All Hung Up on Cézanne

“Cézanne picked up a box in the hall [of his studio] and took me to his motif. It was two kilometers away with a view over a valley at the foot of Sainte-Victoire, the craggy mountain which he never ceased to paint[…]. He was filled with admiration for this mountain.”

Émile Bernard

 
 

Bathers at Rest, Paul Cézanne, 1876-77.

The Mont Sainte Victoire (located at Aix-en-Provence, the hometown of Cézanne) can be seen behind the monumental figures of this painting.

 
 

Allen Ginsberg first became engaged with the work of Paul Cézanne as an undergraduate at Columbia University. In an art history class taught by Meyer Schapiro, who published numerous books and essays on the artwork of Cézanne, Ginsberg was introduced to the work of the French post-impressionist. In his interview with the Paris Review, he claims that in 1949, during his last year at the University, he “got all hung up on Cézanne.” He recounts tales of smoking marijuana, going to the basement of the Museum of Modern Art, and staring at Cézanne’s watercolors—transfixed by the way Cézanne “built up space.”

This mode of “building up space” took Cézanne years to develop. After working extensively with the impressionist Camille Pissarro, Cézanne began attempting to capture the “unchanging element underneath” what he observed in the three dimensional world. Towards the end of his career, he often executed series of paintings of the same subject in order to focus on form. This is seen in the paintings of Mont Sainte Victoire, on which he worked on from 1900 until his death. In his interview, Ginsberg quotes the journals and letters of Cézanne, specifically a famous paragraph where Cézanne describes his theory of replicating the eternal element of what he saw: “There’s a long, long, long paragraph where he says, ‘By means of squares, cubes, triangles, I try to reconstitute the impression that I have from nature.’” Ginsberg says he was “mystified” by Cézanne’s mission to reconstitute what he saw through the use of shape, color and line. He goes onto profess that the last part of Howl is, in fact, an homage to Cézanne in that he attempted to adapt the artist’s mode of representation to the written word:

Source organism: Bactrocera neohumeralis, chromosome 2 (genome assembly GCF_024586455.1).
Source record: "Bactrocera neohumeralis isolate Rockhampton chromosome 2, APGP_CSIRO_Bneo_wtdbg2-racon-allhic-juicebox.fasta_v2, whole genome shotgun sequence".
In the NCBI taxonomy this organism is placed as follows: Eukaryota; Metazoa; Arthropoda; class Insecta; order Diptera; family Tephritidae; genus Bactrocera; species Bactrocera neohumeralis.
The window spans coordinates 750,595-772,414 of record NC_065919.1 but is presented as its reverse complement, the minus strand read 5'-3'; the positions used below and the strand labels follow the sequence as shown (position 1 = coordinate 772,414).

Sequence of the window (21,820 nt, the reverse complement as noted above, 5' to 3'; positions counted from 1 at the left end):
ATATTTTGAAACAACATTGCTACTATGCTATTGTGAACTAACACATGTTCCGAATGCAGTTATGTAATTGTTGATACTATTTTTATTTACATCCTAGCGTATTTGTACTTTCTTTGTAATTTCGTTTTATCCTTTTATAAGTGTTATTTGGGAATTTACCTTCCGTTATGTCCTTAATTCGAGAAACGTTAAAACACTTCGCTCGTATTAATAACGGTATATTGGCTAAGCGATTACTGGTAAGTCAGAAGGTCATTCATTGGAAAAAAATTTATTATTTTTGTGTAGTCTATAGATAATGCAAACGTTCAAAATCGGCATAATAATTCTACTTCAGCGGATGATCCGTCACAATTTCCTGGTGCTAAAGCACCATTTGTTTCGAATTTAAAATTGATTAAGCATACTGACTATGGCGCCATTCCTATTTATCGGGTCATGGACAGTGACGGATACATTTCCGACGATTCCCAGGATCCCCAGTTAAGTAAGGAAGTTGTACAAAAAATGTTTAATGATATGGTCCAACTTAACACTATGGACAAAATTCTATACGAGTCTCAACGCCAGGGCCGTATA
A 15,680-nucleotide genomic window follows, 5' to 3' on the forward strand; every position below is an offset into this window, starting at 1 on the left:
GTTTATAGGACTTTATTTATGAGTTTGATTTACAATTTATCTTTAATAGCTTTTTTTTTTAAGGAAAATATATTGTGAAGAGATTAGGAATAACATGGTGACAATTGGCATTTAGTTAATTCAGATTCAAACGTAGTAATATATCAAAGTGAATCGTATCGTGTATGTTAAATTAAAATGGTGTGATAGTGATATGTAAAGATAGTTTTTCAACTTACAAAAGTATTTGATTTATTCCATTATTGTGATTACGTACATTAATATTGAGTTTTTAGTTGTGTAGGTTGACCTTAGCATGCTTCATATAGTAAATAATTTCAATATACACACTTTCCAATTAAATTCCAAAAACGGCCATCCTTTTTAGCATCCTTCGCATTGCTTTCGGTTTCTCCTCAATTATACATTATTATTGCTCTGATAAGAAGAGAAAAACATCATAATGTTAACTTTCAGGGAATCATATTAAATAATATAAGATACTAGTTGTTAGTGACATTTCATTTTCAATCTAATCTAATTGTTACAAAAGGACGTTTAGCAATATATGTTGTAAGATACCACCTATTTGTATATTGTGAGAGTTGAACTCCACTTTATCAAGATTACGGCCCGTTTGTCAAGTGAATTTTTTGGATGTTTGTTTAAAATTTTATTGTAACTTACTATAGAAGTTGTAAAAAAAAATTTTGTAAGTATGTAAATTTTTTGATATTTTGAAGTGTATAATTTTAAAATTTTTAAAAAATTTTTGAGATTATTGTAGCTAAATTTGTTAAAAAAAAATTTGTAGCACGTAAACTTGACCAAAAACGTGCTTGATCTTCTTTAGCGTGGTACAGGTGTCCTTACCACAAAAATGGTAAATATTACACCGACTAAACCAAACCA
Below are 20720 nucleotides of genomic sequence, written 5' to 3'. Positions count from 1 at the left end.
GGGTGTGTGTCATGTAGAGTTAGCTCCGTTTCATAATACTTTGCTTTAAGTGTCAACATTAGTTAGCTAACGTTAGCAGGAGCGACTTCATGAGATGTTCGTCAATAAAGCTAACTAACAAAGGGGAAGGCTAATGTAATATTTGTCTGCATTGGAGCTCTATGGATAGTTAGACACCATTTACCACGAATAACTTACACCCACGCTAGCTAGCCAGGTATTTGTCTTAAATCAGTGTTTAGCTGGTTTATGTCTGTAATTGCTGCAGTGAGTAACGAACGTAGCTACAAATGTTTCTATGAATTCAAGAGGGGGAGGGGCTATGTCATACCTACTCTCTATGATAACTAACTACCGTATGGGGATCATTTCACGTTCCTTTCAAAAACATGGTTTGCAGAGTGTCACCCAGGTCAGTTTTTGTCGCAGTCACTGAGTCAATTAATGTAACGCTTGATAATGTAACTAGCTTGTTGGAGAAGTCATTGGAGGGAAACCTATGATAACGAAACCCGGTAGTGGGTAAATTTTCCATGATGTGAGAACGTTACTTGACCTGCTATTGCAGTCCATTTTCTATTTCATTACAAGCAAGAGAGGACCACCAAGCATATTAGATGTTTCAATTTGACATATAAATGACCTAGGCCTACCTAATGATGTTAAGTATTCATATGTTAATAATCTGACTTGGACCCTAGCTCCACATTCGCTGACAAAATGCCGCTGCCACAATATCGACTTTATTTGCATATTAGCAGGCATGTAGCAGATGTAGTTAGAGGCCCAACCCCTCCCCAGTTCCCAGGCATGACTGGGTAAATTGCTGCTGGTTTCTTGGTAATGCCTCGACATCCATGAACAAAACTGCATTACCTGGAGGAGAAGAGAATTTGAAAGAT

“I had the idea, perhaps overrefined, that by the unexplainable, unexplained nonperspective line, that is, juxtaposition of one word against another, a gap between the two words—like the space gap in the canvas—there’d be a gap between the two words that the mind would fill in with the sensation of existence.”

This juxtaposition is seen not only in Howl’s structure, but in the complex imagery that Ginsberg uses. For Ginsberg, Cézanne’s method of reconstituting space and experience through juxtaposed lines and colors, as seen in Mont Saint-Victoire, is inherently tied to the way he wrote Howl—by juxtaposing words, images and phrases to reconstitute the “sensation of the Eternal”— or the nature of existence.

In the first part of Howl, Ginsberg directly quotes a concept important to Cézanne’s thought process which is often included in his letters:

“who dreamt and made incarnate gaps in Time & Space through images juxtaposed, and trapped the archangel of the soul between 2 visual images and joined the elemental verbs and set the noun and dash of consciousness together jumping with sensation of Pater Omnipotens Aeterna Deus.”

Cézanne concept of “Pater Omnipotens Aeterna Deus” is directly translated as “omnipotent, eternal father of god” but more accurately speaks to what Ginsberg refers to as Cézanne’s immense achievement of “reconstituting the whole fucking universe in his canvases.” By attempting to represent the eternal and lasting form of an object, Cézanne attempted to capture the true nature of experience. In Howl, Ginsberg has a similar aim, which he attempts to achieve by joining “the elemental verbs and set[ing] the noun and dash of consciousness together” to construct an authentic account of human experience.